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Voices of the Global Community


Blane Harding, Colorado State University

Over the past few decades, eighty-five percent of all immigrants to the United States have arrived from either Asia or Latin America; today Latinos are the largest American minority group. These demographic trends have impacted the recruitment efforts of many institutions and caused many campus administrators to incorporate diversity into their strategic plans. Furthermore, recognizing that diversity extends beyond race to include ethnicity, traditional/non-traditional status, military experience, disabilities, etc., administrators have increased recruitment efforts to attract an increasingly diverse population to our campuses. However, while administrations have focused on recruitment, the efforts to retain these students has largely become the responsibility of others, particularly those involved in academic advising.

We, as academic advisors, must be poised to address this situation. I began my academic career as a history professor and later served as the coordinator of the Black Studies Program. More recently, I have been the academic advisor for the College of Liberal Arts, charged with the responsibility of training our advising team. My background as a history and ethnic studies professor helped me gain invaluable information and experience that allows me to be a more effective advisor and trainer. As advisors, the greater the understanding we have concerning the history, experience, and culture of those we serve, the more effective we become. This historical and cultural information leads to greater credibility and the establishment of a trusting mentor relationship. Advising a diverse student body must be more than just schedule writing; it requires that each of us has a more complete understanding of those we serve.

A well-rounded perspective encourages each advisor to reach the goal of treating people equally. However, this does not mean that we should treat each student the same. When we treat each student the same, we negate the particularity of individual students and waste the historical knowledge we have gained. To treat students equally, we must treat them differently. A focus on their unique differences allows us to address each student’s individual situation and needs. We must distribute our attention in equal measure to precisely what they do not have in common, their unique differences. Equality is a question of the subject rather than the object. It is a matter of how we conduct ourselves toward others, not a question of some equally shared property or condition inherent in them. We need to pay equal attention to all students and focus on them as equal individuals. I am not suggesting that we “step outside our comfort zone,” but instead that we “expand our comfort zones.” Our interactions with students should not only concern their academic needs, but just as importantly, address their personal needs.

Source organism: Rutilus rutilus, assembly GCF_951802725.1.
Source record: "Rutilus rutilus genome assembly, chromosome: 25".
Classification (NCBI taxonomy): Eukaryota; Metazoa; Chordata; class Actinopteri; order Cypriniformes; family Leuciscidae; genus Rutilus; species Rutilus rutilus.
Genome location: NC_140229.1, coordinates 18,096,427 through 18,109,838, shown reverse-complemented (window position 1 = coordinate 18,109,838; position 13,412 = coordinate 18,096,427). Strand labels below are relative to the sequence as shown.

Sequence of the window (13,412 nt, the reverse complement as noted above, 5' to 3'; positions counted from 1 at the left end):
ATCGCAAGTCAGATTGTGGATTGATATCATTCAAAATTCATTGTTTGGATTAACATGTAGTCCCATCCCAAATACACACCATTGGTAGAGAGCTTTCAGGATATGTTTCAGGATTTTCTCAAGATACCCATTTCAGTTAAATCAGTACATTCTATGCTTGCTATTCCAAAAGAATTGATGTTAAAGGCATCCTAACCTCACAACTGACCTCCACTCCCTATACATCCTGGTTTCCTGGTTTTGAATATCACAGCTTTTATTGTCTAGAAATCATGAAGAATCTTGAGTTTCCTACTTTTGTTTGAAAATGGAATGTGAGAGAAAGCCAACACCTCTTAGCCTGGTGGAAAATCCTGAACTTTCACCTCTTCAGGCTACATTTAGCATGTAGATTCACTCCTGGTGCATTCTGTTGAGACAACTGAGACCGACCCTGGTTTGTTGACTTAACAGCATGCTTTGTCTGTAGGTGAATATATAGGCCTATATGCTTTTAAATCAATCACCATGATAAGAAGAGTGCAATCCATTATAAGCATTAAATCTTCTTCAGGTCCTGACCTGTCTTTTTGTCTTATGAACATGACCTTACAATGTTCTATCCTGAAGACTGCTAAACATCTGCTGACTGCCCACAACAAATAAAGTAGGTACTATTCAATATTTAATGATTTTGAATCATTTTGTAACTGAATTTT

How students identify themselves should be a key as to how we, as advisors, establish our credibility and build a relationship. Not all individuals live their lives as “ethnic beings.” Just because we may physically identify a student as Asian American or Latino(a) does not mean that he or she self-identifies in this manner. There is a difference between assimilation, acculturation, and integration. Individuals can develop through any of these pathways. Some diverse students may identify themselves as acculturated ethnics, while others simply identify themselves as assimilated Americans. It would be detrimental to presume a student’s identity if our objective is to nurture a caring and productive relationship. Therefore, over time, we should allow each student to self identify, but building a relationship that allows self-identification takes time and a willingness to give as much as we receive.

The ultimate objective is to raise our awareness. For many, this assumes an external function: we want to become more historically, culturally, and theoretically aware of our students; we want to better understand the rules and regulations of the university; we want to have a clearer understanding of our duties and responsibilities. If we are to truly embrace diversity, we must also become more internally aware. How can we better understand other worldviews if we do not fully understand or question our own? If we are to raise our awareness internally, we must question our own attitudes, values, beliefs, behaviors, assumptions, and prejudices. Only when we have done this, can we truly value diversity and become more effective academic advisors. As Aristotle said, “We are what we repeatedly do. Excellence, then, is not an act but a habit.” Diversity should not be a concept we discuss, but a habit we practice.

Blane Harding
Academic Advisor
Colorado State University


Landis, D, Bennett, J.M., & Bennett, M.J. (2004). Handbook of Intercultural Training. Thousand Oaks, Calif.: Sage Publishers.

Takaki, R. (1998). A Larger Memory: A History of Our Diversity, With Voices. Boston: Little, Brown and Co.

Aguirre, A., & Turner, J.H. (2004). American Ethnicity: The Dynamics and Consequences of Discrimination. Boston: McGraw-Hill Publishers.

Cite this article using APA style as: Harding, B. (2005, June). The changing face of college campuses. Academic Advising Today, 28(2). [insert url here]

Posted in: 2005 June 28:2


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